Strong habitat preference of a tropical rain forest tree does not imply large differences in population dynamics across habitats

Authors


Toshihiro Yamada (tel. +81 96 383 2929; e-mail tyamada@pu-kumamoto.ac.jp).

Summary

  • 1Many tropical forest tree species show habitat preference, commonly revealed by differences in abundance among habitats. Very little is known about differences in individual performance and population dynamics across habitats.
  • 2We analysed habitat-specific performance and demography of Scaphium borneense, a tropical rain forest tree with strong habitat preference in a 52-ha plot at Lambir Hills, Malaysia. This species occurs at high densities on ridges with sandy soils (‘preferred habitat’), at low densities in valleys on loamy soils (‘non-preferred habitat’) and at intermediate densities on slopes. We used 10-year demographic data to compare tree performance across habitats and constructed population matrix models to analyse population dynamics.
  • 3Tree performance was rather similar across habitats. Some vital rates (mortality) did not differ among habitats, while others were modestly (juvenile tree growth) to substantially higher (recruitment) in the non-preferred valley habitat, probably due to higher canopy openness.
  • 4Matrix models projected population sizes to remain stable in all habitats, thus maintaining abundance differences across habitats. This suggests that habitat preference of Scaphium is generated by (a)biotic differences among habitats and not by chance processes or disturbance history.
  • 5Population dynamics were also very similar among habitats. The distribution of elasticity values over categories and vital rates was almost equal for the three habitats. Life table response experiment (LTRE) analysis showed that habitat differences in vital rates had little effect on λ. Thus, Scaphium populations in the three habitats are maintained in a very similar way, despite differences in (a)biotic conditions and abundance.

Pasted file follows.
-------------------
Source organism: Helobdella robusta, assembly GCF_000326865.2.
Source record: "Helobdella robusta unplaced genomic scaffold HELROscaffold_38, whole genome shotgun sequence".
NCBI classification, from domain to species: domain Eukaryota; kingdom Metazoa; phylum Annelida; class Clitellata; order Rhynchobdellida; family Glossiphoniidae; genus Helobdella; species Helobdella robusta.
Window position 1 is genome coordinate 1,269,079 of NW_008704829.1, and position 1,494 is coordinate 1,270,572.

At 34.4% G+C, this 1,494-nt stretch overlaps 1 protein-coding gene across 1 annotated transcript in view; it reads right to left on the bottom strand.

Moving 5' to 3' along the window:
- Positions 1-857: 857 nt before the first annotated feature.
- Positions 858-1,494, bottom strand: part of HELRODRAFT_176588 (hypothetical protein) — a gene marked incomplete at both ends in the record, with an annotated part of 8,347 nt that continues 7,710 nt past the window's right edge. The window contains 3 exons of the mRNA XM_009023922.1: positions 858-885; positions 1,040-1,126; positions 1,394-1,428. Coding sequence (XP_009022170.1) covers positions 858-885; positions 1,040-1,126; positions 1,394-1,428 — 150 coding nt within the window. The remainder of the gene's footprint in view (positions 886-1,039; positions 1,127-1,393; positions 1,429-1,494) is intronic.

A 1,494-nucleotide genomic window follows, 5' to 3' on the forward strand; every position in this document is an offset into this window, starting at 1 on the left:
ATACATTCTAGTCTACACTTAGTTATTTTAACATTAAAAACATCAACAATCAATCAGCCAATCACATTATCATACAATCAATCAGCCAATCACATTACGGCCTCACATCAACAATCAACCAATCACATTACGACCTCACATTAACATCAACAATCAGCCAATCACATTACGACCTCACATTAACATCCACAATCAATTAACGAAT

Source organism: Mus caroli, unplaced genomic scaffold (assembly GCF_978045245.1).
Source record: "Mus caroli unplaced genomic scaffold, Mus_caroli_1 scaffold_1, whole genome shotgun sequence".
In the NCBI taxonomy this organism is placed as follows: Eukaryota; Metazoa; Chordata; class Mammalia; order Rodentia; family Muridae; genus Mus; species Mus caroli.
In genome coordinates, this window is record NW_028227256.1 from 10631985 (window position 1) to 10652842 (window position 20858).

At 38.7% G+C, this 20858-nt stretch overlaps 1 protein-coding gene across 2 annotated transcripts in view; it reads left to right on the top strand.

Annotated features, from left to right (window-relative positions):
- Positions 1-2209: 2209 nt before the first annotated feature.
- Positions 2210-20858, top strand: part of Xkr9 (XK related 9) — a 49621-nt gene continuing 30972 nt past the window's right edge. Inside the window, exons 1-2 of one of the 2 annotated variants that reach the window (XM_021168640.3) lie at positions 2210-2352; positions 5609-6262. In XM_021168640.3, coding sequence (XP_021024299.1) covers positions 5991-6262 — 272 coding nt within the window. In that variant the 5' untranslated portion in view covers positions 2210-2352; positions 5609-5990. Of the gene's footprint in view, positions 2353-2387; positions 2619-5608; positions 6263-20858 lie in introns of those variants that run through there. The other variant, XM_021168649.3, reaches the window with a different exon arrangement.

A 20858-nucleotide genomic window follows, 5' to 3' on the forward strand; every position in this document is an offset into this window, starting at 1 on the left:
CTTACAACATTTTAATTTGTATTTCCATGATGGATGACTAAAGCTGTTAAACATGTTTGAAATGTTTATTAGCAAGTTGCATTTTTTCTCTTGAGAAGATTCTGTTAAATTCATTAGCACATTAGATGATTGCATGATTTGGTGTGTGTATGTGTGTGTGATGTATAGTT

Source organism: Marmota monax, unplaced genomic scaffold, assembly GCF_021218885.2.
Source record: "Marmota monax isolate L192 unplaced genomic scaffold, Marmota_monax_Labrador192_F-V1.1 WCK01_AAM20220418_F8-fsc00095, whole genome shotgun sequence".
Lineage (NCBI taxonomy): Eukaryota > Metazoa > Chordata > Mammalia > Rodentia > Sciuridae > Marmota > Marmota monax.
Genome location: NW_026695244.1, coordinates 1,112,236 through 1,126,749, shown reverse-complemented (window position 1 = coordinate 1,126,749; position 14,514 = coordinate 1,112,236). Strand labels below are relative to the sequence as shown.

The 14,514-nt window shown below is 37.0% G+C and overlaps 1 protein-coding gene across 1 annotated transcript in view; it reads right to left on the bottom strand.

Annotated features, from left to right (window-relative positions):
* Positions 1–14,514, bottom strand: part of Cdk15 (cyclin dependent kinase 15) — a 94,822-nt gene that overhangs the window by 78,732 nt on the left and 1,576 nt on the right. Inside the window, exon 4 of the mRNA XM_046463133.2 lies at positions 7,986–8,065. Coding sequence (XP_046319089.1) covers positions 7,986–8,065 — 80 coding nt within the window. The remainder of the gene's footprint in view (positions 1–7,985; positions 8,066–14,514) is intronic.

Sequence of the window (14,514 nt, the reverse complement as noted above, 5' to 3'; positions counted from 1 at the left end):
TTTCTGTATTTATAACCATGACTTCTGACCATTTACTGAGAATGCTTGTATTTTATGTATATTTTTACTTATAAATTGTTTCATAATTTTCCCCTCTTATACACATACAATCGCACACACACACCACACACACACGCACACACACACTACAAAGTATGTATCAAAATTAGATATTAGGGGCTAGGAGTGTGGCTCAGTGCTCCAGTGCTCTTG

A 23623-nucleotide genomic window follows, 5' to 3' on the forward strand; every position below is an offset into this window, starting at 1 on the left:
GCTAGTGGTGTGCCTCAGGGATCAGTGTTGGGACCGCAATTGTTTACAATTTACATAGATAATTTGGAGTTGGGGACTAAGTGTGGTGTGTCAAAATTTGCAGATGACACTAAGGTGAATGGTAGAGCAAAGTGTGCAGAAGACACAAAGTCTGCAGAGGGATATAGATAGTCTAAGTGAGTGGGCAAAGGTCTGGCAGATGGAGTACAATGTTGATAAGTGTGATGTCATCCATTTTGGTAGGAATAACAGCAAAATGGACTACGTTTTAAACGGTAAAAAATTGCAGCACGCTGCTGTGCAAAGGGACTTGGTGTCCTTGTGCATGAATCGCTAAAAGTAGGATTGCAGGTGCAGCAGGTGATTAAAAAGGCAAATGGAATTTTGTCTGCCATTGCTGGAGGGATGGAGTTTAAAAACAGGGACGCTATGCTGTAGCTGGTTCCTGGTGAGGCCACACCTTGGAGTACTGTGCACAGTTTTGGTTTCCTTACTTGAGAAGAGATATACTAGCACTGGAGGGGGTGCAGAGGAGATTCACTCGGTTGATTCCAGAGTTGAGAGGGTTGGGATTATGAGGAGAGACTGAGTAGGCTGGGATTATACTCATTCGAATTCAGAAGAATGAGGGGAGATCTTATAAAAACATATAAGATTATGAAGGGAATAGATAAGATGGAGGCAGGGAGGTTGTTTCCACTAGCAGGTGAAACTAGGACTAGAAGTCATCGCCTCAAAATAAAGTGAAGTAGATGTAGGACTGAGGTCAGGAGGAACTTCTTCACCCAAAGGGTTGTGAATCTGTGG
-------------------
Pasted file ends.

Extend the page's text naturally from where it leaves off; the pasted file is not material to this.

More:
• 6We hypothesize that habitat preference of Scaphium is maintained because of a better performance in its preferred habitat relative to other species in that habitat, while the reverse may be true in non-preferred habitats. We suggest that such differences in performance may become apparent during periods of drought, creating windows of opportunity for maintaining density differences.
  • 7Strong habitat preference of rain forest tree species does not necessarily imply strong differences in tree performance, demography or population growth across habitats. The mechanisms that generate density differences across habitats remain to be unravelled.

Ancillary